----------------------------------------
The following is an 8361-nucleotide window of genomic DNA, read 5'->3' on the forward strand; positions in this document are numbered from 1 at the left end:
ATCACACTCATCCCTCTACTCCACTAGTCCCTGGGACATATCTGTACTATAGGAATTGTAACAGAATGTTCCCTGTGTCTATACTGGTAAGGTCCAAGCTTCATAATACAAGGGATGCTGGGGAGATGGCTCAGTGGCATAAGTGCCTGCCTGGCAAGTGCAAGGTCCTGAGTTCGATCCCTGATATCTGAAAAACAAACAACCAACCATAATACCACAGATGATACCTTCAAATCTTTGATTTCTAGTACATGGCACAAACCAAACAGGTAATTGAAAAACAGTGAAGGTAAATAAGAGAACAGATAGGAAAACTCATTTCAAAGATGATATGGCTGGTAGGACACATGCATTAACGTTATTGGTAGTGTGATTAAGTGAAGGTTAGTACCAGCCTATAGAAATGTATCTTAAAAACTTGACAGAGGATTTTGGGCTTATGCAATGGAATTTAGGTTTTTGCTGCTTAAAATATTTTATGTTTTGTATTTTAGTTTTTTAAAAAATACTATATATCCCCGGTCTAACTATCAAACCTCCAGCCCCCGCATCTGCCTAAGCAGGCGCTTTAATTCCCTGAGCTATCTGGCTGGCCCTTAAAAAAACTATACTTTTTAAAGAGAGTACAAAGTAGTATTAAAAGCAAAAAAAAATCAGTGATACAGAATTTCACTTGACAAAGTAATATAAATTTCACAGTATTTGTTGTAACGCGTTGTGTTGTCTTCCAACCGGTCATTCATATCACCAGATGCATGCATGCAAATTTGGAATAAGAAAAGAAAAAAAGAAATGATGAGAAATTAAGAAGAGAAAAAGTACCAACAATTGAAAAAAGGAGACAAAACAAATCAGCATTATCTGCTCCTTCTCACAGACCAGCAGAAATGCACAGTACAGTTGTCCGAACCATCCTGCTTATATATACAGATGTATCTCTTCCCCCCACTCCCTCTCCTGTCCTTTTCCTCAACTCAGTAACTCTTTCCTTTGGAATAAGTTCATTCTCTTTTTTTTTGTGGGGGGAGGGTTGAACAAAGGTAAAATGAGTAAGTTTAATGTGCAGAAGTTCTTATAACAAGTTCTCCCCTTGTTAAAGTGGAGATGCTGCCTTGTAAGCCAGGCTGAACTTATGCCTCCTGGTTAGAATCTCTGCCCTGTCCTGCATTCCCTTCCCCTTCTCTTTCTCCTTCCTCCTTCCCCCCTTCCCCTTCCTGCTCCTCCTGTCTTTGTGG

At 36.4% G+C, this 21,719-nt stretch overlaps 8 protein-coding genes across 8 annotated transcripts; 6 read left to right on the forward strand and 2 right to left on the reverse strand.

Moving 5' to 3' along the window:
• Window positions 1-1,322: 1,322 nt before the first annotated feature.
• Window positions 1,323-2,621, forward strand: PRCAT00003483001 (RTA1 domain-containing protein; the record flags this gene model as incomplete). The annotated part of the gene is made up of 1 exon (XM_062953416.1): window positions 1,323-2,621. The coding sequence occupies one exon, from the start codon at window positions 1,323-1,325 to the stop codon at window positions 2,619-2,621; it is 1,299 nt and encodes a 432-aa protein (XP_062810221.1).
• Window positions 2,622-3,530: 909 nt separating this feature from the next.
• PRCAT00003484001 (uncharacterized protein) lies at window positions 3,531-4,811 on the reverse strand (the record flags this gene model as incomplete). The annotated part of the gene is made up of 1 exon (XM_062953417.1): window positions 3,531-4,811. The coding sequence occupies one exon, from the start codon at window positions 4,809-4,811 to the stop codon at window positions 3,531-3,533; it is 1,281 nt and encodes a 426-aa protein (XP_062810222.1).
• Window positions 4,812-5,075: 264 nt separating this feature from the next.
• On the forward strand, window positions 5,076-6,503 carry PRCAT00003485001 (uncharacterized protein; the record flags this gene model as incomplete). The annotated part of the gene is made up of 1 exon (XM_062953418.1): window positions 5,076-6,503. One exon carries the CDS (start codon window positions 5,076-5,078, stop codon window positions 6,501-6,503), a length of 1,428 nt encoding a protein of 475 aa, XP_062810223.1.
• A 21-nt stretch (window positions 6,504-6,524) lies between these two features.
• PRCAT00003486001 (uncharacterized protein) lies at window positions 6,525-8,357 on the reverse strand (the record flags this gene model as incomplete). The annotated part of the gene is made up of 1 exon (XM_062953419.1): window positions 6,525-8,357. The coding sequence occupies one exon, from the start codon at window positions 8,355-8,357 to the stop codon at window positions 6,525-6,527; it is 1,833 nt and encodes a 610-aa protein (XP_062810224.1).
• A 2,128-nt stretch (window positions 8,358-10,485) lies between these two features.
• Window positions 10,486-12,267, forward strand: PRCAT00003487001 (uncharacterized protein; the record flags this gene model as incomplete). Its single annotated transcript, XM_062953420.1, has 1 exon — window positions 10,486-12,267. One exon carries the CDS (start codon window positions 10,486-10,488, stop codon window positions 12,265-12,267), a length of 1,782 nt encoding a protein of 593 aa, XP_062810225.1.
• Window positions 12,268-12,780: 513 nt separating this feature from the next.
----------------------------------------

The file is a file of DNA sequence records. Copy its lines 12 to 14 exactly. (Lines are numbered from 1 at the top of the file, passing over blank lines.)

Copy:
• PRCAT00003486001 (uncharacterized protein) lies at window positions 6,525-8,357 on the reverse strand (the record flags this gene model as incomplete). The annotated part of the gene is made up of 1 exon (XM_062953419.1): window positions 6,525-8,357. The coding sequence occupies one exon, from the start codon at window positions 8,355-8,357 to the stop codon at window positions 6,525-6,527; it is 1,833 nt and encodes a 610-aa protein (XP_062810224.1).
• A 2,128-nt stretch (window positions 8,358-10,485) lies between these two features.
• Window positions 10,486-12,267, forward strand: PRCAT00003487001 (uncharacterized protein; the record flags this gene model as incomplete). Its single annotated transcript, XM_062953420.1, has 1 exon — window positions 10,486-12,267. One exon carries the CDS (start codon window positions 10,486-10,488, stop codon window positions 12,265-12,267), a length of 1,782 nt encoding a protein of 593 aa, XP_062810225.1.